I’ve attended a number of science fairs in my day. The scenario that passes through my mind as I walk up and down the aisles is the frantic work that must have been done on the part of parents and children in the final days leading up to the fair. I can just imagine the exhortations, tears, and meltdowns behind the exhibits. It’s not just their superficial nature that gives me pause (a lot of volcano models) but the last-minute evidence in my email inbox from parents asking me for suggestions. It reminds me of the joke about the Louvre where an American tourist races up to a guard and says, “Quick. Where’s the Mona Lisa? I’m double-parked.” Too often the point of a science fair is to have something, anything, to exhibit. What is lost is the experience of science as a process—an inquiry into a unique way of knowing. It is not an experience for procrastinators. It can be a way of life. This blog is an early heads-up so that the science fair is an experience that has value.
Science fair season is typically in March. So now is the time to start thinking and planning. And if you’re looking for inspiration, do I have a book for you. It’s called See for Yourself! by yours truly and the second edition has just been published by Skyhorse. In it I draw inspirations for experiments from very familiar places, starting with the human body and going to the supermarket, the drugstore, the hardware store, the stationary store and the toy store.
The purpose of my book is to get kids hooked on doing real science. And if you think that’s not possible, read how some British school children did a study of how bees learned to recognize colors and patterns. They actually published their findings in a peer-review scientific journal! Children are natural scientists until they start worrying about grades and how they’ll show up at the science fair. My problem with science fairs is that the exhibit becomes the all-important goal—not doing science itself. I want them to return to this natural curiosity and their science fair exhibit will be simply a by-product of the fun they’ll have along the way.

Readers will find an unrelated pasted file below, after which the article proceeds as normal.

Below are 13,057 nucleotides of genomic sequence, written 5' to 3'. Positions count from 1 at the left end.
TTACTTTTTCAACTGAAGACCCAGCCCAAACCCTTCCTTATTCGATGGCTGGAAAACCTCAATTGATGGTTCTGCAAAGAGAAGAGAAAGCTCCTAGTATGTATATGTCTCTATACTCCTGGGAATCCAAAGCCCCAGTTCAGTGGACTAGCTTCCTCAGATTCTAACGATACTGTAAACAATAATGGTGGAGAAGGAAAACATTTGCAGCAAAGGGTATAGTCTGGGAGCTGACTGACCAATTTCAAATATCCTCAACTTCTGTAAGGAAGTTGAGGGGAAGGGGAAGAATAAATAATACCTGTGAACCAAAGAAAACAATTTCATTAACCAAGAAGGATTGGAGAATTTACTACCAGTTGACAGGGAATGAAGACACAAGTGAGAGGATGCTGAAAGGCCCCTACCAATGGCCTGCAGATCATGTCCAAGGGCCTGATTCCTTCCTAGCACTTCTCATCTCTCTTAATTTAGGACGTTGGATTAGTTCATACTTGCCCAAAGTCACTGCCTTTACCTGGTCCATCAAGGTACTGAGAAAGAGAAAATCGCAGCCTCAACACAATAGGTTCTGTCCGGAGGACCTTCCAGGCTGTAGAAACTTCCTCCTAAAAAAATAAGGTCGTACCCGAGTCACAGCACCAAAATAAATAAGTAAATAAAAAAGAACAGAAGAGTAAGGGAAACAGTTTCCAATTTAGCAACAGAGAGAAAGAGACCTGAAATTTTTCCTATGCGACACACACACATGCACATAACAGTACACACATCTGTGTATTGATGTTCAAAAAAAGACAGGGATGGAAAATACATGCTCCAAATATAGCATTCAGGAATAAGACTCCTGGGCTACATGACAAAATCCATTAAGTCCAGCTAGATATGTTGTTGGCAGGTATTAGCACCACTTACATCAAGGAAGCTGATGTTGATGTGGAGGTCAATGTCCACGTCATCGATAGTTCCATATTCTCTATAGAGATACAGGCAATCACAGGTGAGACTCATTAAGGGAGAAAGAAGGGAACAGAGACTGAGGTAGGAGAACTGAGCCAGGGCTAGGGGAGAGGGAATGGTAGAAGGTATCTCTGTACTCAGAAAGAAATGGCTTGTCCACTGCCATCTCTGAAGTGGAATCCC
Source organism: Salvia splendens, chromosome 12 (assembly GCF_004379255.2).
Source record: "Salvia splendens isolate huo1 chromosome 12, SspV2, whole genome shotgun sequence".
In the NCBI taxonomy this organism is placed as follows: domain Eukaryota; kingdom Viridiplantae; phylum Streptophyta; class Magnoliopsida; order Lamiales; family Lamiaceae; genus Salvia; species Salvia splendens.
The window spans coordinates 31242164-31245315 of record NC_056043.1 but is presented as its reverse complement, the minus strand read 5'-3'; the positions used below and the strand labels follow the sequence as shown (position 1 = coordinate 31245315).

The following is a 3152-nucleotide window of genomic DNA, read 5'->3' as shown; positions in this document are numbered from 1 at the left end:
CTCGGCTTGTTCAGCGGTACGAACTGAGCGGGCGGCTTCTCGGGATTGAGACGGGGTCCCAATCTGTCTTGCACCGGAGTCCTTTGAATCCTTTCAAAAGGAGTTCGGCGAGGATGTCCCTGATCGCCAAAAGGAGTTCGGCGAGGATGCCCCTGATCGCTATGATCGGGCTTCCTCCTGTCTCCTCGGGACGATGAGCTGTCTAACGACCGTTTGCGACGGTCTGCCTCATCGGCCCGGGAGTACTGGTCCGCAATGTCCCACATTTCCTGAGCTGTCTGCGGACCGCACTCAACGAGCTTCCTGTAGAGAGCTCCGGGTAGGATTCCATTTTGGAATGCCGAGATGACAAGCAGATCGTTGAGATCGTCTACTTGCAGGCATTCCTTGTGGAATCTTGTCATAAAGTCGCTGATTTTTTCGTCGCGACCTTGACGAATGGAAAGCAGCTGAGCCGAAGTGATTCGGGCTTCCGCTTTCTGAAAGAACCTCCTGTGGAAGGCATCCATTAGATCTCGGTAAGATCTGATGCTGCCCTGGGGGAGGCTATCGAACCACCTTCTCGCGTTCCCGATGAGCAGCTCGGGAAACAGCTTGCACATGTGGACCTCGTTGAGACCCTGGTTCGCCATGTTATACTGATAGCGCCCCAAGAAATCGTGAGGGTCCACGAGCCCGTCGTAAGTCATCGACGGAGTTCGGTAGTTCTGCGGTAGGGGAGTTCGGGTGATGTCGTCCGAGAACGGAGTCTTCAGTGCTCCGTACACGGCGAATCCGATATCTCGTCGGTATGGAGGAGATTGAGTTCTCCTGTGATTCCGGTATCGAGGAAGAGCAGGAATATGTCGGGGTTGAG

I recently read a study that stated that most working scientists discovered science before middle school. Scientists love science. They love the rush they get, the “Eureka” experience, when they make a discovery. It is my intention that kids start asking the questions that lead to many “eurekas” of their own. Science also gives scientists (and kids) an excuse to play—to try stuff out just for the fun of it. And, guess what, when you do science it doesn’t matter if you make a mistake or guess the wrong answer. All that matters that you learn something. These are the reasons I think a science fair is a good thing. So start browsing through those pages.
If you want to see what I have to say about this book, here’s my trailer.